Of course, Angelenos embraced “Evergreen,” an ode to Betts’ mother Paulette Howell, loved locally for lighting up LA with her radiant smile. Betts explains, “That’s an emotional one. She brings so much joy to everyone’s life including ours.”

woman and baby in hammock

Evergreen Early Days; Duane  Betts + Paulette circa 1976

Universally admired is “Colors Fade.” Johnny Stachela recalls, “We were staying at Dickey’s house and I picked up his old Gibson acoustic and wrote the guitar melody and chord structure. It happened so fast and I knew it was special. I brought the song to the guys with a few lyrics and Stoll [Vaughn] finished it. Duane wrote the bridge. It just has a timeless quality to it.”

Betts remarks, “We wanted to have a kind of Gram [Parsons] and Emmylou [Harris] kind of vibe on ‘Colors Fade’, so we asked my good friend Nicki Bluhm, who has an amazing voice, and is just a great talent and a great person. We were very happy that she obliged.”

Circles In The Stars

A month or so later, Duane experienced an initiation. On the iconic stage where Johnny Cash, met his wife June Carter, singer Maggie Rose spoke to the crowd, “I am very honored to get to sing on this stage often, but I don’t usually get to bring a friend of mine out, but this man has become a friend and a brother, music runs through his veins, please welcome Mr. Duane Betts.”

Betts sang new fan favorite, “Circles in the Stars.” He shares, “The idea is that when you’re with somebody, and it doesn’t really matter where you’re at or what you’re doing, you’re in the perfect place. It’s about being with somebody that you love and you love spending time with.”

2 guys with guitars

It’s Better Than Gold; Duane + Johnny on The Opry Stage – Public Domain

He continues, “I wrote it for my wife, so it was really special for me to be able to play it for her on the Grand Old Opry Stage.”

Will The Circle Be Unbroken

“I mean, he’s family. We’re tied together by something much greater,” Betts states. “Through the music, through our fathers.”

Duane wasn’t the only kid on that 1990 Allman Brothers reunion tour. A teenage Devon Allman was on the road too. His dad Gregg Allman, was a founding member of the band known for singing the blues behind his Hammond b-3 organ.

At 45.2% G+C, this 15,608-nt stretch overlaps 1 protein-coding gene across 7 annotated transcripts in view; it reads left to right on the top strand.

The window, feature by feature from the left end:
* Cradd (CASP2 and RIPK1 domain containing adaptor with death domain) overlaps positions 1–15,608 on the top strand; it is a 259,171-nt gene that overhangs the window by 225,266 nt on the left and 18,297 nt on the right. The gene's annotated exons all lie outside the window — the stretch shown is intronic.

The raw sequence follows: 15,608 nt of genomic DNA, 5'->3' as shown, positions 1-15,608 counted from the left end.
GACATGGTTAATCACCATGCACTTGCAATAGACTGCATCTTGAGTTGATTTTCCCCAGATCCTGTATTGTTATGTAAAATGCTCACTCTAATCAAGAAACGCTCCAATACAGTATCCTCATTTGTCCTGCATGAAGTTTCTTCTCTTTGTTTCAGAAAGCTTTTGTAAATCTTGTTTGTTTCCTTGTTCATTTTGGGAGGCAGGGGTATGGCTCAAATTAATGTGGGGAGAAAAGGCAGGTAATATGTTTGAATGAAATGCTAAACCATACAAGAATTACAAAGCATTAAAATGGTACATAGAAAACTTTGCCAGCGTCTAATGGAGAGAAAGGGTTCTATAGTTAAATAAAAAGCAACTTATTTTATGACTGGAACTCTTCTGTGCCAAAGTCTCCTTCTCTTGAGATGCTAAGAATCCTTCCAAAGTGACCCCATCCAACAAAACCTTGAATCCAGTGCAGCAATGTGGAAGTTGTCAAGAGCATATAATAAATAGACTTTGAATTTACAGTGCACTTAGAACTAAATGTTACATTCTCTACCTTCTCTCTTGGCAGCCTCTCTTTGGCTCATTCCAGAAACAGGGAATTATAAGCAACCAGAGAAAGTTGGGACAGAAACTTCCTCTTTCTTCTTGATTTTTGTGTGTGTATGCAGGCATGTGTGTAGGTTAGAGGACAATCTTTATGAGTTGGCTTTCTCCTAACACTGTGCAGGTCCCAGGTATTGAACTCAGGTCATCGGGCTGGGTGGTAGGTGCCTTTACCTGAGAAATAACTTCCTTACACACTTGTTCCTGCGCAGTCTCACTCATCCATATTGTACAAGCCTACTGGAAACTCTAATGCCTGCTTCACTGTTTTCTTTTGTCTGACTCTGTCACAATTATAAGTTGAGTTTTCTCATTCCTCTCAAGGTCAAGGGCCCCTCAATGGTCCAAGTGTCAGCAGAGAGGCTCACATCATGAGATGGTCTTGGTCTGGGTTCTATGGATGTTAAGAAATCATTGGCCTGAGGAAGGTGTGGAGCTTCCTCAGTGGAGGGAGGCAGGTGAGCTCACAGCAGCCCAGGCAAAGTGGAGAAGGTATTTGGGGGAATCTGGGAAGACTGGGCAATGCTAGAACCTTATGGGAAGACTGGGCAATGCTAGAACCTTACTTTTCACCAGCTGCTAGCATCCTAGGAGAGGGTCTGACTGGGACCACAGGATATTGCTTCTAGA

Gregg joined the angels in 2017.  Devon admits, “After six months of grieving I realized I was denying myself of the power of healing through music and invited a bunch of friends to a comeback show.” When he found out the Fillmore West’s only available date was Gregg’s birthday, he knew it was meant to be.

two guys with guitars

People Can You Hear It, The Song Is In The Air; Devon Allman + Duane Betts


Allman asked Betts and his band to open the show. Devon reflects, “I think we were always intrigued to see if we would have organic chemistry together. Chemistry can’t be faked. Luckily we had it in spades with songwriting , singing together, etc …”

They did a couple of shows, and then they did a couple of tours, and soon the Allman Betts Band was born. Over time it evolved into an annual event called, The Allman Betts Family Revival. A Last-Waltz-esque offering inviting old friends, new family and raw talent to perform.

concert tickets

Winter at the Van Wezel

Now middle-age these bandleaders are throwing youngsters into their own fire. Devon smirks, “We are all on borrowed time. This isn’t our world. It’s our kids.  It is my responsibility to open the door for those that are next.  Rock and Roll needs it. It needs the young and the old, the male and female, the black and the white. Diversity and perpetuating the vibe is essential to its growth and longevity.”

On that unassuming Tuesday in December, everyone needed it.

Seven Turns On The Highway, Seven Rivers To Cross

It’s set break in Sarasota, Florida.

A regular at the White Buffalo holds the hand of her daughter who skips back from the bathroom lisping, “You’re my Blue Sky, you’re my sunny day.”

A tie-dyed troublemaker in the front row looks stage right and shouts, “We know you’re back there Dickey.” His cohort twirls a lammy yelping, “Happy 80th ‘Ole Boy, c’mon out.” They cackle like a couple of cartoon crows.

Yes, this is a hometown crowd for sure.

guy on stage with guitar in front of road

Seven Turns – Allman Betts Family Revival – 12.12.23 c. AVD

Duane Betts steps up to the mic and says, “This is a song of my father’s. It’s a Navajo legend, lesson kind of thing.” He closes his eyes, strums out a few chords and sings from the heart, “Seven turns on the highway, Seven rivers to cross, sometimes, you feel like you could fly away, sometimes, you get lost…